New South Wales, Australia, were each awarded an Honorary Fellowship. Two members were awarded Fellowship status in recognition of their significant contribution to the field of gemmology for no less than 10 years. They were Edward Boehm of Chatanooga, Tennessee, USA, and Dr Ulrich Henn of Idar-Oberstein, Germany. Two former members of the Gem-A staff, Dr Jack Ogden and Mary Burland, were awarded Honorary Lifetime Memberships.
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Tim Matthews, president of JTV, giving the address. Photo © vips event photography.
Tim Matthews gave the address, congratulating the graduates on their great achievement. He outlined his own career with JTV, before questioning where their careers would take them. He stated: “With your great accomplishment, evidenced by the diplomas conferred this evening, you are now equipped for a great journey in the gemstone business.” Tim concluded his address by saying: “I wish you well and trust that your career in the jewellery and gemstone trade will be interesting, exciting and rewarding. Look forward to great destinations and memories of a lifetime. And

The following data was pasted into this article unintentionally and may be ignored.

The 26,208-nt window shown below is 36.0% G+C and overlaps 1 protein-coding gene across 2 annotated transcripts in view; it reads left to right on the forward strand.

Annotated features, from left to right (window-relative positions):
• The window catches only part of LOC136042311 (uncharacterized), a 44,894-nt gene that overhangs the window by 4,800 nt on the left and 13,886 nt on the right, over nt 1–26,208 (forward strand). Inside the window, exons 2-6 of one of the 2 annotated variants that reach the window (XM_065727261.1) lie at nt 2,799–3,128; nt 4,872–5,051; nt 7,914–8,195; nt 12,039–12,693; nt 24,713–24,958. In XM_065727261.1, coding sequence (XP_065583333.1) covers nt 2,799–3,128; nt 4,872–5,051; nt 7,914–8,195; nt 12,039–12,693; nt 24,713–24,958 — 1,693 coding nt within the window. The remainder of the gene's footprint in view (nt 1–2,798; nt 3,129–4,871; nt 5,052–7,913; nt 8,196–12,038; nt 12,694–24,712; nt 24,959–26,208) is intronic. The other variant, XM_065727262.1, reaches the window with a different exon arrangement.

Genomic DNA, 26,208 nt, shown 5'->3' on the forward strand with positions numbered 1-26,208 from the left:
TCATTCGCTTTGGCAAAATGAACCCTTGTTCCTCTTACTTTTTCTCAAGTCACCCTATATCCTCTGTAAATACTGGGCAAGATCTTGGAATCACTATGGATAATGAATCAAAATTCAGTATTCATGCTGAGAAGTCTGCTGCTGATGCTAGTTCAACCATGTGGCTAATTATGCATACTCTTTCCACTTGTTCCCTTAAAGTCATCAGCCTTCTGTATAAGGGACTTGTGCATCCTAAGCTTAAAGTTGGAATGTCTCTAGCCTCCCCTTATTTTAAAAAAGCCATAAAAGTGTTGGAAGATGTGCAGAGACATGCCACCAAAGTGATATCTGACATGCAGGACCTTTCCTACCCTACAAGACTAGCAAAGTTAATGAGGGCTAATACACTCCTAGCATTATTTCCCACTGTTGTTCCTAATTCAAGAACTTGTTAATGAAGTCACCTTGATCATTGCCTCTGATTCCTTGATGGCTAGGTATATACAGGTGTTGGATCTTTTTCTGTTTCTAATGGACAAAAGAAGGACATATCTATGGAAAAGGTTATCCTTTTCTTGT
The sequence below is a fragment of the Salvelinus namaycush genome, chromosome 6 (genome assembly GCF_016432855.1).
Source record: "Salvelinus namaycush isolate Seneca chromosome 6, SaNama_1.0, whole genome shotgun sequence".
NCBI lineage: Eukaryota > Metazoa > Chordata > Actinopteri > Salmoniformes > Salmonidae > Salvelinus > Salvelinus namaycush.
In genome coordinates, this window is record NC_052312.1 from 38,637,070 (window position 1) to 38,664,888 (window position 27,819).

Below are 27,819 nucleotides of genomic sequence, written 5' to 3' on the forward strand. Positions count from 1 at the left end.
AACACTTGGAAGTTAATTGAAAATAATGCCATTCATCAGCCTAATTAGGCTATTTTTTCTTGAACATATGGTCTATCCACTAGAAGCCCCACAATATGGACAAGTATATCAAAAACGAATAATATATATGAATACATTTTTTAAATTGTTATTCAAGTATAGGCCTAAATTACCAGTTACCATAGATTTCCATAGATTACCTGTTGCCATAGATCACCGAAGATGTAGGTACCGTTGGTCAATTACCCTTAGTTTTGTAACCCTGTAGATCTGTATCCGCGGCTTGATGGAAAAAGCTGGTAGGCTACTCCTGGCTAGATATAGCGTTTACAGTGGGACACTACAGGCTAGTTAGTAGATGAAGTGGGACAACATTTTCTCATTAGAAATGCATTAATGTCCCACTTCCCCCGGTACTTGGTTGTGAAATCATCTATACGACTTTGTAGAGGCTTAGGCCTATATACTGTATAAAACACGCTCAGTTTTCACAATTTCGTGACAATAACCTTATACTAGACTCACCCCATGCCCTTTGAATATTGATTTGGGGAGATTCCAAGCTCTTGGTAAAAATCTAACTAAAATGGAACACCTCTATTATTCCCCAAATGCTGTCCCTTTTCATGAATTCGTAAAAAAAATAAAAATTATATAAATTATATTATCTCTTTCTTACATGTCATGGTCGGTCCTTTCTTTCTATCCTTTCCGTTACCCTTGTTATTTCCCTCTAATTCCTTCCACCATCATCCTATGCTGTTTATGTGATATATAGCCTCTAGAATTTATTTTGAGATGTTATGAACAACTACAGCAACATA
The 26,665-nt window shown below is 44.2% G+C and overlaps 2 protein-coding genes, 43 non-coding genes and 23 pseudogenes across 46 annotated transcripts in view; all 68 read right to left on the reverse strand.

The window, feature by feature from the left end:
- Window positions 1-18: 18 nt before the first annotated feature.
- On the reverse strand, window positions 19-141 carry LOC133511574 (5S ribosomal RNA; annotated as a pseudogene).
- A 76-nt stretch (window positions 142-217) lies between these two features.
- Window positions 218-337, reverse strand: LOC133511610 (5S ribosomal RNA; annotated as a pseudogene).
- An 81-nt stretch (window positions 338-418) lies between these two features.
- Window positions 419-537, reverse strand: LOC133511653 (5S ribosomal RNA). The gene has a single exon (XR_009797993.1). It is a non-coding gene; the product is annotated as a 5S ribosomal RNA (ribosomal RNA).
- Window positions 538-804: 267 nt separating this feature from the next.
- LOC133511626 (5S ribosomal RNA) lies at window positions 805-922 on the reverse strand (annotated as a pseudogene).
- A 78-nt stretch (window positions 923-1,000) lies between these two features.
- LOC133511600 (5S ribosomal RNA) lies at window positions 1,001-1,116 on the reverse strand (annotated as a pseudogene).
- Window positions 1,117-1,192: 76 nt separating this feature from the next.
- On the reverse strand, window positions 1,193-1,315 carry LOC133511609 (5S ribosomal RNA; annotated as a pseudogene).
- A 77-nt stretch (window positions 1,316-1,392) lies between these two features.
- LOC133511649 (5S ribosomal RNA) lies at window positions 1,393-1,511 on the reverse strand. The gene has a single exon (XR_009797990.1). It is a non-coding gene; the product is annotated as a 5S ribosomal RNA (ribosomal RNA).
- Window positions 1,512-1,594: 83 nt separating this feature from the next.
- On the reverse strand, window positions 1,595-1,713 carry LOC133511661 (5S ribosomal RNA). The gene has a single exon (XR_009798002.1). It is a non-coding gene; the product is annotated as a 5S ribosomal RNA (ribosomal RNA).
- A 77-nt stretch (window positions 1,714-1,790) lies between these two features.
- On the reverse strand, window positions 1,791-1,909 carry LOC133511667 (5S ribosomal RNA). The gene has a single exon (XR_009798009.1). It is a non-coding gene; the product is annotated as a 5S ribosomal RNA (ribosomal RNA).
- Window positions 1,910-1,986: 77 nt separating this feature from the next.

The award winners who attended the Graduation Ceremony at Goldsmiths’ Hall. From left: Doerte Herold (Diamond Practical Prize), Elie-Anne Caya (Christie’s Prize for Gemmology), Ching Man Wong (Deeks Diamond Prize) and Andrea Von Allmen (Bruton Medal). Photo © vips event photography.
allow your newfound knowledge and influence to flourish into profound personal leadership to have a positive impact on others in your path.” The ceremony was followed by a reception for graduates and guests in the Drawing Room.